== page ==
This is the ninth tip in a 10-part series on purchasing residential rental properties based on my experience.
9. Bigger is not always better.
As your property size and square footage help to determine your tax rate, an acre or more of land really isn’t necessary. You’ll mow it (or pay to mow it) and pay extra taxes for it, but beyond increasing overall property value, it won’t do much as far as rental income goes unless you have plans to build an addition or another rentable structure on the lot.
Neither will room size. As long as you meet the minimum bedroom requirements required by the township or city, more square footage per room doesn’t necessarily help. 4 small- to medium-sized bedrooms may actually produce better income than 3 large bedrooms.
Common interior space (living rooms, dining rooms, family rooms, etc.) is great in moderation, but too much can become a problem. Although this space is factored into your property taxes, it can be difficult to actually produce income from this extra space. Plus, if you give your tenants the perfect party house, your property may see a lot more traffic and wear and tear than you intended, and repair and maintenance costs will go up accordingly.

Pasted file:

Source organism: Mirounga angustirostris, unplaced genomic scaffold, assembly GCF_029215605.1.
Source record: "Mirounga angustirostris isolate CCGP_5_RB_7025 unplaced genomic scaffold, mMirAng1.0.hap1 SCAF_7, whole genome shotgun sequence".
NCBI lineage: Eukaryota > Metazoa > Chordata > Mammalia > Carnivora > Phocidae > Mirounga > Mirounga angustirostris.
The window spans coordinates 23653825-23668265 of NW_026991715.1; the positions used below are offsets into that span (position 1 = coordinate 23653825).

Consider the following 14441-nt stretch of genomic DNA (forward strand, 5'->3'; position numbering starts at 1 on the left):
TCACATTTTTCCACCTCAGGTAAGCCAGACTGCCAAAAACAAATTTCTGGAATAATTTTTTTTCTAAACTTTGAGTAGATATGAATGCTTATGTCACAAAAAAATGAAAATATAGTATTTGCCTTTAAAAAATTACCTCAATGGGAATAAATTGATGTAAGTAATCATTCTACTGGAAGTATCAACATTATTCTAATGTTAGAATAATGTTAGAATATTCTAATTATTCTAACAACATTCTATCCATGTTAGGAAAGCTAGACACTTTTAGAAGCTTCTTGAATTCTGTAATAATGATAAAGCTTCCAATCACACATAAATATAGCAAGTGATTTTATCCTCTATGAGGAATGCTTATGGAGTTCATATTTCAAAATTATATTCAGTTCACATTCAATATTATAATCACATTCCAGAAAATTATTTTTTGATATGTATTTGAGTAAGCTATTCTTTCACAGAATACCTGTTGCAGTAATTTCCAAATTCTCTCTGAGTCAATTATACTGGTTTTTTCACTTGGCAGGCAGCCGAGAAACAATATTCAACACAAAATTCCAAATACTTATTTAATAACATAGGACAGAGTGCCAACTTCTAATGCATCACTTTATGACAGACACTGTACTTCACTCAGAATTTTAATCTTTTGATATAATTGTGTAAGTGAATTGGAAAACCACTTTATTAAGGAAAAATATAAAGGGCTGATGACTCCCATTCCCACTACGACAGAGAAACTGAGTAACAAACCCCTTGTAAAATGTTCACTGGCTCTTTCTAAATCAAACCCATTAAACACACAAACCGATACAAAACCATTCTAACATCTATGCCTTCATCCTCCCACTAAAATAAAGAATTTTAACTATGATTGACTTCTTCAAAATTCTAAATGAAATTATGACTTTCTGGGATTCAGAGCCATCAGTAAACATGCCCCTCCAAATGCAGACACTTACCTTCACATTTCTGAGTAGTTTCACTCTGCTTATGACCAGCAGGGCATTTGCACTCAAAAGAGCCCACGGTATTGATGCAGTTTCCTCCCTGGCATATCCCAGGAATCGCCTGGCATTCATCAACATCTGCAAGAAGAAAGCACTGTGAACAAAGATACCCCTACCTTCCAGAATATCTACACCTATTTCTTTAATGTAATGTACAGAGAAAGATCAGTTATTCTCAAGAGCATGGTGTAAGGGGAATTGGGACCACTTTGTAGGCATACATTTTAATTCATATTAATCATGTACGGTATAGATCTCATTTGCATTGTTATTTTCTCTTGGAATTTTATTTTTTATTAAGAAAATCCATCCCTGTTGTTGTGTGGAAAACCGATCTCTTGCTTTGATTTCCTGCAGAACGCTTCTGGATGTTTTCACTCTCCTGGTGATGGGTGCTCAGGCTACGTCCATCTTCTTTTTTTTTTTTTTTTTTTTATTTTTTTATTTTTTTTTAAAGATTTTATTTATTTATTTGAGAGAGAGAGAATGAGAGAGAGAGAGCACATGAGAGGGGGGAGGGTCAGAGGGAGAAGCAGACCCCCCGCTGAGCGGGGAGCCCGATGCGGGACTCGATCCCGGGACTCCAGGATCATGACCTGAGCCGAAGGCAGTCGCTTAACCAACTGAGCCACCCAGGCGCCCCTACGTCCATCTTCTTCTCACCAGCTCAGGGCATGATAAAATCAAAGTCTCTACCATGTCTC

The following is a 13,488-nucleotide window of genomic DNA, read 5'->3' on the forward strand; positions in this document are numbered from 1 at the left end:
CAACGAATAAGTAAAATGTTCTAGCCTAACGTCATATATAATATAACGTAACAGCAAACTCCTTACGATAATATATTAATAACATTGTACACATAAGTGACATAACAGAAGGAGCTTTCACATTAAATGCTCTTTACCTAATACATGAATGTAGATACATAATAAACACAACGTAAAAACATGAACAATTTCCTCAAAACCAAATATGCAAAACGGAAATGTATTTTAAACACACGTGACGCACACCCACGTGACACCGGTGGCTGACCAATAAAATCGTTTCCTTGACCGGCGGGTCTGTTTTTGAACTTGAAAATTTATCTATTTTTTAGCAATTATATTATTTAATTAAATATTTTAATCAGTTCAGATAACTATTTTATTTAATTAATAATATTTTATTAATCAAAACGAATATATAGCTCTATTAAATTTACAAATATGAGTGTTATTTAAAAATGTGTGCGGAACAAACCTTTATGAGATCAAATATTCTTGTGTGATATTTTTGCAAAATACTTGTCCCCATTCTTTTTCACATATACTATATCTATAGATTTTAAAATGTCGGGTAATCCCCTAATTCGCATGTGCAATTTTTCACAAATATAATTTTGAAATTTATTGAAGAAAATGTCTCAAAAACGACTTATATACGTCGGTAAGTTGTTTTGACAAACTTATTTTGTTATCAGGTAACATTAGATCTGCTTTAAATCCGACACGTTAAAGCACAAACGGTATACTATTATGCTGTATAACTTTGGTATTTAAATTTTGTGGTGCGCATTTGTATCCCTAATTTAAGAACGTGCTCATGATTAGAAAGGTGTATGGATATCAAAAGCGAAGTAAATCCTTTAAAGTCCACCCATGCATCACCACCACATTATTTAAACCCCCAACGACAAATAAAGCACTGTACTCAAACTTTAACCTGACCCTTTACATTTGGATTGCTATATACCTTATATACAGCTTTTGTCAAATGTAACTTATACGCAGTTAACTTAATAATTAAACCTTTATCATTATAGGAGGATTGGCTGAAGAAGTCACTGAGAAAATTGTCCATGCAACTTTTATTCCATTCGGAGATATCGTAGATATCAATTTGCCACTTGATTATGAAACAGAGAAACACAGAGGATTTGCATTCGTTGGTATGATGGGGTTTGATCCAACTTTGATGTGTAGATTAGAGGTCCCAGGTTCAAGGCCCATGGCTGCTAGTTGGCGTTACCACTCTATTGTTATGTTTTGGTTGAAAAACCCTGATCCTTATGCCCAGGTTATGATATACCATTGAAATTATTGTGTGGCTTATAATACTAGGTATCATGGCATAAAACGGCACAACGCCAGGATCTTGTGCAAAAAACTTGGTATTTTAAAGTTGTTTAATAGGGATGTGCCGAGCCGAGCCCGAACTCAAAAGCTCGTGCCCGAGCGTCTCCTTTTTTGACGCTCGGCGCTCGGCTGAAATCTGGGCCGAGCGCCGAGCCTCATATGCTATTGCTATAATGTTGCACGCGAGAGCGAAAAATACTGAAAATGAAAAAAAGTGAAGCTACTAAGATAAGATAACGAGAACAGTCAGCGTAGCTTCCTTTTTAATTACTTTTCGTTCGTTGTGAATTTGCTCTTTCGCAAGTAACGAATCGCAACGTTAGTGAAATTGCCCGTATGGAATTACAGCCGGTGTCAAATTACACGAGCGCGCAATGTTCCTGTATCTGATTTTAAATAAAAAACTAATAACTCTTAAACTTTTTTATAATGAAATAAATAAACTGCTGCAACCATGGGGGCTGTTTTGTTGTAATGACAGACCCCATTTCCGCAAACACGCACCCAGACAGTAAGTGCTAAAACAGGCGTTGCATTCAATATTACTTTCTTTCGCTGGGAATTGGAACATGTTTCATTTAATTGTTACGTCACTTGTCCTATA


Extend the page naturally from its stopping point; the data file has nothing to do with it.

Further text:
One of our rental properties featured a lovely but immense bar in its finished basement, which we immediately earmarked for removal. The small extra initial cost has paid off in the long run, especially when we decided to rent to college students. If our goal was to flip the house, we might have left it, but for our intended use it was more of a liability.
The optimal rental property for tax purposes is a solid structure on a relatively small lot with adequate distance from the neighboring properties to diminish noise. It features a number of small- to medium-sized bedrooms, and has enough space for the tenants to comfortably congregate without substantial excess.
Published or updated September 24, 2007.